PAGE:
VIRGINIA BEACH, Va. - Talking about death can be a heavy subject, but more families are looking into it due to the coronavirus.
"We have had a little bit of an uptick of people wanting to get their documents prepared - many thinking the world may come to an end or they may get sick," said Nathan Olansen, Trust and Estate Attorney with Midgett, Preti and Olansen in Virginia Beach.
Olansen says the coronavirus is throwing a wrench in how to exactly put pen to paper in preparing last a will and testaments and estate planning documents.
"While we can meet and speak, the actual signing of the document still has to take place in person," said Olansen.
Having witnesses be present is also difficult due to social distancing.
"The pandemic has underscored the need for there to be some sort of legitimized remote witnesses process, whether by video conference or another coordinated meeting," he said.
The court closures are yet another road block as they work to finalize documents.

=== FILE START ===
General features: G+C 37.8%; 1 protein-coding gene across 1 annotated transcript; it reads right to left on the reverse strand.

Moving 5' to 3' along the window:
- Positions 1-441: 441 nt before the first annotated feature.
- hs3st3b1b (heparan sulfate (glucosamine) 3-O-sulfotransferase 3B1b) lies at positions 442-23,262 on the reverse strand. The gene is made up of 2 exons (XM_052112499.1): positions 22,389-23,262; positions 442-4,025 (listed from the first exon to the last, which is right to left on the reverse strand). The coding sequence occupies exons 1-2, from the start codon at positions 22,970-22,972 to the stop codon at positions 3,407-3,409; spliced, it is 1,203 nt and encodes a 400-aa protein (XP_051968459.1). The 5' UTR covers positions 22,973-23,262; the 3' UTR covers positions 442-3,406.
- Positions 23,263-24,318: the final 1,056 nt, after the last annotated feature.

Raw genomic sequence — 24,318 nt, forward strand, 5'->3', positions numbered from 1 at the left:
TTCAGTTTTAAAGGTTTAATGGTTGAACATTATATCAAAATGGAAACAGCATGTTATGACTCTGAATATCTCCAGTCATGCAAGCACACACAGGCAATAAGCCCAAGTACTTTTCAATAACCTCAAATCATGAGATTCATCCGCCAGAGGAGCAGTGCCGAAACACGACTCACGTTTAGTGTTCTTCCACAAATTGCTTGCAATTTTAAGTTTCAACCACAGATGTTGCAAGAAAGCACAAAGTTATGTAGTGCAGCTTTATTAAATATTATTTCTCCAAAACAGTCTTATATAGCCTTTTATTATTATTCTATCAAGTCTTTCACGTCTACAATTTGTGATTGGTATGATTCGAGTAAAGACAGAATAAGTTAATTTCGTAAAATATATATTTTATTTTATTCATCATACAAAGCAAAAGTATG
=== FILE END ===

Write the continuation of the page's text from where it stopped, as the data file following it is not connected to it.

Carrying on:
"We couldn't make appointments for those people to go down and qualify to be an executor, let's say, no one had authority to pay final debts and expenses," Olansen explained.
Olansen also says lawyers at his firm have had great difficulty gaining access to nursing homes and hospitals to make end-of-life changes to documents.
"We can't get in there, and they can't come out," he said.
Olansen says the unpredictability of the virus proves there is no better time but the present to start the planning process for yourself and your family.
"If you have no documents in place, whatever assets you own are going to be distributed in accordance to state law, and that may or may not be what you want," he said.
He says the basic estate planning documents include your will, financial power of attorney and healthcare power of attorney.